Eagle Rock Entertainment // 2008 // 100 Minutes // Not Rated
Reviewed by Judge Steve Power // June 21st, 2012
Steady as she goes!
If you're only casually acquainted with guitar weirdo/virtuoso Jack White (of The White Stripes fame), you may not have heard of The Raconteurs, Jack's post-Stripes, much-hyped super group featuring fellow Detroit roots-rocker Brendan Benson. Over two albums, The Raconteurs found moderate mainstream success and a pretty warm critical reception based on their folk-cum-garage band sound and the strength of some catchy-as-hell singles. Seeing them playing the much lauded Montreaux Jazz and Blues festival struck me as a bit of an odd fit at first, then I popped the disc in.
The Raconteurs: Live at Montreaux 2008 features a healthy cross-section of material culled from both albums...
"Consoler of the Lonely"
"You Don't Understand Me"
"Keep it Clean"
"Steady as she goes"
"The Switch and the Spur"
"Rich Kid Blues"
"Many Shades of Black"
"Broken Boy Soldier"
"Salute Your Solution"
Things start off a little dicey, maybe even a little too raw for a band known for rawness, but by the third track the band has hit its stride, and things flow beautifully from there on out. The Raconteurs are so much more than the sum of their parts, and Jack White ably proves that there's much more dimension to him as both a player and a frontman than the whole White Stripes candy-striped freakshow would have you believe. The wide-open jams, toe tapping rhythms, and energetic performance on display here is more akin to Led Zeppelin or The Who without all the pomp and pageantry. There's a loose groove to The Raconteurs, like a speeding car whose wheels could fly off at any minute, and you keep waiting for that crash, but it never comes. The band skirts ragged edges, tosses folksy solo breakdowns and fiddle bits in alongside simple chord progressions and rough and tumble harmonies. There's a feeling of spontaneity and creativity in the music that fits right in. These showmen prove their worth and then some; they are all about Montreaux, and they fit like a velvet glove.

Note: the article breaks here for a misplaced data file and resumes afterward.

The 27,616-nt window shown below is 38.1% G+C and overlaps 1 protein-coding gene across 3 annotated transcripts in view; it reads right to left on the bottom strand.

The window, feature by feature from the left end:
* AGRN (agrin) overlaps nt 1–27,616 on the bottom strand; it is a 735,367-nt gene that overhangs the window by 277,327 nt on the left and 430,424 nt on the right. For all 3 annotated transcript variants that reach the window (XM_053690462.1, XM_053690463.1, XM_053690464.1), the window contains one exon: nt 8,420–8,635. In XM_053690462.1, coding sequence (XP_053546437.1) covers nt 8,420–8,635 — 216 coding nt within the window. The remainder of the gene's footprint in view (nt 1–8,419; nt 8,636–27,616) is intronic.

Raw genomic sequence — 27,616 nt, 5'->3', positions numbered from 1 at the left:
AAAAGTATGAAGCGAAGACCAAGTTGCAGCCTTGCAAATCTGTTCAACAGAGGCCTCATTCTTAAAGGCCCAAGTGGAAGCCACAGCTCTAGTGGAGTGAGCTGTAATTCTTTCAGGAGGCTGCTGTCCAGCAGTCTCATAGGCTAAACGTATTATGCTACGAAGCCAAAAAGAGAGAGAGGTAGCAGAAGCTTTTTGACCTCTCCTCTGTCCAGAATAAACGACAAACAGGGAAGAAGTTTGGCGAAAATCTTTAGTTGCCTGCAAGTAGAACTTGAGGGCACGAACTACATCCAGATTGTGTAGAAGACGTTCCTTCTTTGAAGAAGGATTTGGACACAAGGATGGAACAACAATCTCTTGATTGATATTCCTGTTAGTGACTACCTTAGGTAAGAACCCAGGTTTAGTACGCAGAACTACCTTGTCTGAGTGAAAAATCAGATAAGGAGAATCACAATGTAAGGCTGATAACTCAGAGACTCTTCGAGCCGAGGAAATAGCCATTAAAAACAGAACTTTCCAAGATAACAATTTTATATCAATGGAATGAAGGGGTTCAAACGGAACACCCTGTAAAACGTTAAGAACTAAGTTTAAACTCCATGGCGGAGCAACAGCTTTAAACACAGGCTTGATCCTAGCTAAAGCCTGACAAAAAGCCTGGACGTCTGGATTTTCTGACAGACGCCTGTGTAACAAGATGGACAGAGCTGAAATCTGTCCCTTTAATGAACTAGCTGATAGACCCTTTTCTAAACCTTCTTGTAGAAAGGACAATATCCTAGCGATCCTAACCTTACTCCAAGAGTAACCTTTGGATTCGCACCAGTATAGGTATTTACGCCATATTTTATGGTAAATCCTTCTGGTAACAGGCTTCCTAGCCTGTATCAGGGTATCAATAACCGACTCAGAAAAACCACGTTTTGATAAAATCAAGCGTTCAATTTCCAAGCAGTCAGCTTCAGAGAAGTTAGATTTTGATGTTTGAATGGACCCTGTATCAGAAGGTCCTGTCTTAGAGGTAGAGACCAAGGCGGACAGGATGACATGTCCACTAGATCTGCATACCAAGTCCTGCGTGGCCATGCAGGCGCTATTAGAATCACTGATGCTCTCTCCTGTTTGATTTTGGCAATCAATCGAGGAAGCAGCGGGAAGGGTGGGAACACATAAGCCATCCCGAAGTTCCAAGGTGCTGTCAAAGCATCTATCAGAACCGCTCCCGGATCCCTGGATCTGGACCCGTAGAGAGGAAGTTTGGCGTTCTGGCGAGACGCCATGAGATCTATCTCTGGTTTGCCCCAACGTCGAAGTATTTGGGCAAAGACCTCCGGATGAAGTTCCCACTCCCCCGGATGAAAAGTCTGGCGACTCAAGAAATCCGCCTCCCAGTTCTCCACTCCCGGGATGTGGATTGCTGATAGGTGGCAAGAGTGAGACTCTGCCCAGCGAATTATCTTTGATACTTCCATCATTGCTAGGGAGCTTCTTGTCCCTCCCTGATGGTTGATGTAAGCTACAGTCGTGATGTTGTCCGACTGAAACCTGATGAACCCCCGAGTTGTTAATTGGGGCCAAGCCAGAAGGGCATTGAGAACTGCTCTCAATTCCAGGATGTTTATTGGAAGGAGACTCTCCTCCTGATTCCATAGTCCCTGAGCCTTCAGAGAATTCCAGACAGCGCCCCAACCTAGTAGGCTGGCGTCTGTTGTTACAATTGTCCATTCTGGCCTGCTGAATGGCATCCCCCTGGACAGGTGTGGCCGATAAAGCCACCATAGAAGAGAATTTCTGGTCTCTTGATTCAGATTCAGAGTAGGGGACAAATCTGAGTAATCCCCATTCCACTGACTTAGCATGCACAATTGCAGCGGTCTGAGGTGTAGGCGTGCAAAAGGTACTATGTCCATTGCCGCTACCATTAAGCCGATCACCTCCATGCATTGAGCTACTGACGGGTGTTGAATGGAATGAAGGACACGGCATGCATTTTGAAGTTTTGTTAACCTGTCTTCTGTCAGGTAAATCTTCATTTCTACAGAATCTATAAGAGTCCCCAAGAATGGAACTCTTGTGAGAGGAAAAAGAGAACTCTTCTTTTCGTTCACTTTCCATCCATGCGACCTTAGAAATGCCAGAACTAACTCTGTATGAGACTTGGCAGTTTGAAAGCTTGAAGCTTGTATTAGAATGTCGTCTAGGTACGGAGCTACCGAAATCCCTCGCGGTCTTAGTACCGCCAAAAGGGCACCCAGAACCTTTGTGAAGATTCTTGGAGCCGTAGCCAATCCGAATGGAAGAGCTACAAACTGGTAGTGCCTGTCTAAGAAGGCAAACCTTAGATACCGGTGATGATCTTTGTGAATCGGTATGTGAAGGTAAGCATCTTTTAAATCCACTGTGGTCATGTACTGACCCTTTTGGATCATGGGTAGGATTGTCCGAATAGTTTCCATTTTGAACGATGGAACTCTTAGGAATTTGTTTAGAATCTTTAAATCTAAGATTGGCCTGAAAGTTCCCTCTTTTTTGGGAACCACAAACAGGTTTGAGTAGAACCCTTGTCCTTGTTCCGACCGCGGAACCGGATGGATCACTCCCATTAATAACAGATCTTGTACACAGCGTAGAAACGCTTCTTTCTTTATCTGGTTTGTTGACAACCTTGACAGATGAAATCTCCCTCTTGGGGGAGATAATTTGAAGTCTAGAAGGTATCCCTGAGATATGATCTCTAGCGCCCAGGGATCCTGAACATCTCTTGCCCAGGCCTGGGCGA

Eagle Rock provides its typically rock solid product with a wonderfully natural, beautifully clear 1080i image and several sound choices. My personal preference was the room-filling DTS-HD Master Audio mix, but the Linear PCM Stereo track has just a little more oomph to it. There are no extras outside of the essay present in the enclosed booklet.
Not guilty! I salute your solution!
Review content copyright © 2012 Steve Power; Site layout and review format copyright © 1998 - 2013 HipClick Designs LLC
Scales of Justice
Studio: Eagle Rock Entertainment
* 1.78:1 Non-Anamorphic (1080i)
* DTS HD 5.1 Master Audio (English)
* Dolby Digital 5.1 Surround (English)
* PCM 2.0 Stereo (English)
Running Time: 100 Minutes
Release Year: 2008
MPAA Rating: Not Rated
* Official Site